Mike Patton – The Solitude Of Prime Numbers

“…unsettling, paranoia inducing chamber music for a wet afternoon when you’re too tired to actually check if you’re being stalked.” Mike Patton puts the frighteners on Dara Higgins.

A tinkle of a sinister pianner playing a childlike melody, tapping away like the footsteps of some gimp legged murderer, slowly, inexorably, getting closer. That’s the sound of The Solitude Of Prime Numbers, Mike Patton’s extended soundtrack to the film of the same name. Soundtracks often suffer from a lack of context, written as they are as accompaniments to a visual experience, and this occurs on this album too: Is there any point to a 50 second piece of music specifically tailored to a scene in a film, if we cannot see that scene? The longer tracks, the ones where the melody, and most often the ambience and ominous disquiet, are let breathe are the ones that really work.

The voice, which is what Patton has previously been about it would be fair to surmise, makes only fleeting appearances as a punctuation mark in some of the melodies. That creepy jauntiness, the kind of behind-this-cheerful-demeanour-I’m-quite-insane idiom that has marked Patton’s vocal work in the past is also present here. Songs that trip along on a simple, playful melody, turn a corner into a fug of dark expectation and reverb. The whole album feels like a wander through some baroque, palatial spread, a brief stop in each room, echoes from a piano being tickled malevolently somewhere down the hall, the rumble of footfalls from above, the sound of dust settling on sheet covered ornaments. There are recurring notes and melodies throughout, again most likely representative of something we cannot see.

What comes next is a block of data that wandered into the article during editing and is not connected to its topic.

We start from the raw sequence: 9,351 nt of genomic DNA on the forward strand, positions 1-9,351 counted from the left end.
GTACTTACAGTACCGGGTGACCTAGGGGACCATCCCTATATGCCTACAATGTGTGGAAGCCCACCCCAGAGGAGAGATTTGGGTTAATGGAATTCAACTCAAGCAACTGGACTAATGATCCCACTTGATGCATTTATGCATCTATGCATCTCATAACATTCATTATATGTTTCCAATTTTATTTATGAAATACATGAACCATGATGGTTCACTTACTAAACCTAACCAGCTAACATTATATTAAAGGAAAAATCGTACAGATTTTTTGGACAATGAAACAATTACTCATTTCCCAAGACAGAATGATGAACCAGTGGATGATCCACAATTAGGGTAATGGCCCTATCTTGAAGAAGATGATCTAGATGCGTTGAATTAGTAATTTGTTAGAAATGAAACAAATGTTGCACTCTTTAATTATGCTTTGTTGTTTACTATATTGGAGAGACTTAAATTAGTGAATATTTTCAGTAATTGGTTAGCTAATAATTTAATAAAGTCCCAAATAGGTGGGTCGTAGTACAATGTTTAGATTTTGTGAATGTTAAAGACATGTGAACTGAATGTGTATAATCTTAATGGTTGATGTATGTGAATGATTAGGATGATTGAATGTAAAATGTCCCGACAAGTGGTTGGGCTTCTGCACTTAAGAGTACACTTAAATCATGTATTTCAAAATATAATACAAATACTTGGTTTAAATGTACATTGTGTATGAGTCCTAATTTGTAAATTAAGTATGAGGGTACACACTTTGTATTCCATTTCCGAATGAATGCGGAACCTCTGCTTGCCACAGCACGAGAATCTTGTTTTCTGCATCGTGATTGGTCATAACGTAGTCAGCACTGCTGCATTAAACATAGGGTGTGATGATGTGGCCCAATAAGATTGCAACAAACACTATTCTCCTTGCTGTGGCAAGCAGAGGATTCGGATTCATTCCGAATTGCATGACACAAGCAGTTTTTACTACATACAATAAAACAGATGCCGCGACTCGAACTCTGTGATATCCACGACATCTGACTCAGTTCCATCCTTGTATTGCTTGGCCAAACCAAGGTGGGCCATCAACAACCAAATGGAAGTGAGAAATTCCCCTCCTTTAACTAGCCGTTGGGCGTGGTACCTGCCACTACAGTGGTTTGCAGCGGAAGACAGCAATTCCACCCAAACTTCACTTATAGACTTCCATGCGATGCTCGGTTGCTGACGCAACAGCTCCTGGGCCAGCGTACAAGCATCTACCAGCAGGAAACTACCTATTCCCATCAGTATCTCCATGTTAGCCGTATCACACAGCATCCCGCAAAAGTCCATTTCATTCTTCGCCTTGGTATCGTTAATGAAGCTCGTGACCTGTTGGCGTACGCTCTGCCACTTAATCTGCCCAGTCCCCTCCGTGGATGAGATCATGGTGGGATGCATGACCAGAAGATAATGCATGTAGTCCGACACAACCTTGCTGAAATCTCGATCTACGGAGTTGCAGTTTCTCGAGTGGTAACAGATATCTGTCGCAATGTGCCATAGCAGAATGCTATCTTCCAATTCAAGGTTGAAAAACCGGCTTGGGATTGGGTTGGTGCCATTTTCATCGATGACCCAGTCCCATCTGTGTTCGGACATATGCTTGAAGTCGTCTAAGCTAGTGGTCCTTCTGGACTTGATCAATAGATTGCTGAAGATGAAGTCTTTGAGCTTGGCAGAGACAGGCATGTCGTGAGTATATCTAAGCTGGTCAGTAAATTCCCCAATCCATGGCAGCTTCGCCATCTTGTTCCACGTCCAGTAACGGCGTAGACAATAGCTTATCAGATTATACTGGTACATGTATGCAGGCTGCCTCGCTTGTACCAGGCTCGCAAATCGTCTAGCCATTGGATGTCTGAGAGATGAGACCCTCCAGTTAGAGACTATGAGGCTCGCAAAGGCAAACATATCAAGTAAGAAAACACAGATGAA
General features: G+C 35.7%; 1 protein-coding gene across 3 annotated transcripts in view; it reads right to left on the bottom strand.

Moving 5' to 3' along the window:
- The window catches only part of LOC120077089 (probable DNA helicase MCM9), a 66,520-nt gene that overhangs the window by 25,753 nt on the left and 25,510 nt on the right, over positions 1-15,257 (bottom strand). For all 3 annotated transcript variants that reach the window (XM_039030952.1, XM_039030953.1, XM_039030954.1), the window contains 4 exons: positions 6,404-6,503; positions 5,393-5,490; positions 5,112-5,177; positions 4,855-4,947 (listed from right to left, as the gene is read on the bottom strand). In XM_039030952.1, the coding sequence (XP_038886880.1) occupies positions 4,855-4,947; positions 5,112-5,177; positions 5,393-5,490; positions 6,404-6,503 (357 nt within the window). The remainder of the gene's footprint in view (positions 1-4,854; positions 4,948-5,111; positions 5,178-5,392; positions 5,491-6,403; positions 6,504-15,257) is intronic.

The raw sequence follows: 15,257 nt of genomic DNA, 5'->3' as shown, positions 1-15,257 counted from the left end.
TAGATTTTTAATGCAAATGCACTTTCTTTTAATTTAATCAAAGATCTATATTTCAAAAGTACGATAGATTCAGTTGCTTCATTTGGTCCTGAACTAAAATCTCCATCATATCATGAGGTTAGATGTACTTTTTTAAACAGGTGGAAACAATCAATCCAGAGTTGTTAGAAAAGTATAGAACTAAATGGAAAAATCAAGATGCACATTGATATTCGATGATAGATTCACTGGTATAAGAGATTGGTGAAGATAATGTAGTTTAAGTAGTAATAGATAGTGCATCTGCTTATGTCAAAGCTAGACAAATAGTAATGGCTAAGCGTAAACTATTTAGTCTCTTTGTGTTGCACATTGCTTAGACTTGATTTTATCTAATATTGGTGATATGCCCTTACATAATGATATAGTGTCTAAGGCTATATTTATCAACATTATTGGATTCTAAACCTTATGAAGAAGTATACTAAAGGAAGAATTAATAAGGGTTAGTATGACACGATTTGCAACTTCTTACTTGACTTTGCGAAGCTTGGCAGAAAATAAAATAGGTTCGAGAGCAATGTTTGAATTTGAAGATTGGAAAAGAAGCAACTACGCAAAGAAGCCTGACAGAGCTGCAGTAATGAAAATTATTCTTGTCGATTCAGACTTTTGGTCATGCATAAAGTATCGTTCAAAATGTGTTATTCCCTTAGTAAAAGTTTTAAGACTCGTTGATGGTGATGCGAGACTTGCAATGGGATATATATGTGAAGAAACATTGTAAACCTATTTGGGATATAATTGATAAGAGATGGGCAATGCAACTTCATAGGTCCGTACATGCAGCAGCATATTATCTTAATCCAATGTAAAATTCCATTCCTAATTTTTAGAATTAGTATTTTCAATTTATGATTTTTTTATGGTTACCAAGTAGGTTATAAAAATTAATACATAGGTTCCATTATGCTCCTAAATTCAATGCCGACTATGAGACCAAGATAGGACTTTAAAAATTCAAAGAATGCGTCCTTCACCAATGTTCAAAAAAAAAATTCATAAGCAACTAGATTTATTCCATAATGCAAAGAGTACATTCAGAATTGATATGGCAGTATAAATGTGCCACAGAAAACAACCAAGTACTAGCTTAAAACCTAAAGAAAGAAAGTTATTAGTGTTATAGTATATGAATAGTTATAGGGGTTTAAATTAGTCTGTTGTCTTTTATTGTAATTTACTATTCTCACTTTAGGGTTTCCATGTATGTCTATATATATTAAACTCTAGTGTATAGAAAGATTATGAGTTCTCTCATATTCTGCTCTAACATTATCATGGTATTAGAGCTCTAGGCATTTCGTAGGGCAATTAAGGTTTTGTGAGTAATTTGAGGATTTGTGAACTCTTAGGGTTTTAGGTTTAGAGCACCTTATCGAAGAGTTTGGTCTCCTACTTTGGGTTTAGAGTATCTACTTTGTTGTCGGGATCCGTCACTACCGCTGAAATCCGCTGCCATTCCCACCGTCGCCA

I don’t think that there was ever any doubt that there was more to Patton than just the voice and barely concealed mischievous intent, and here he gets to indulge the malevolent composer in himself. Undoubtedly the music would work better with the actual film going on in the background, or indeed foreground, but some pieces work well on their own; unsettling, paranoia educing chamber music for a wet afternoon when you’re too tired to actually check if you’re being stalked.

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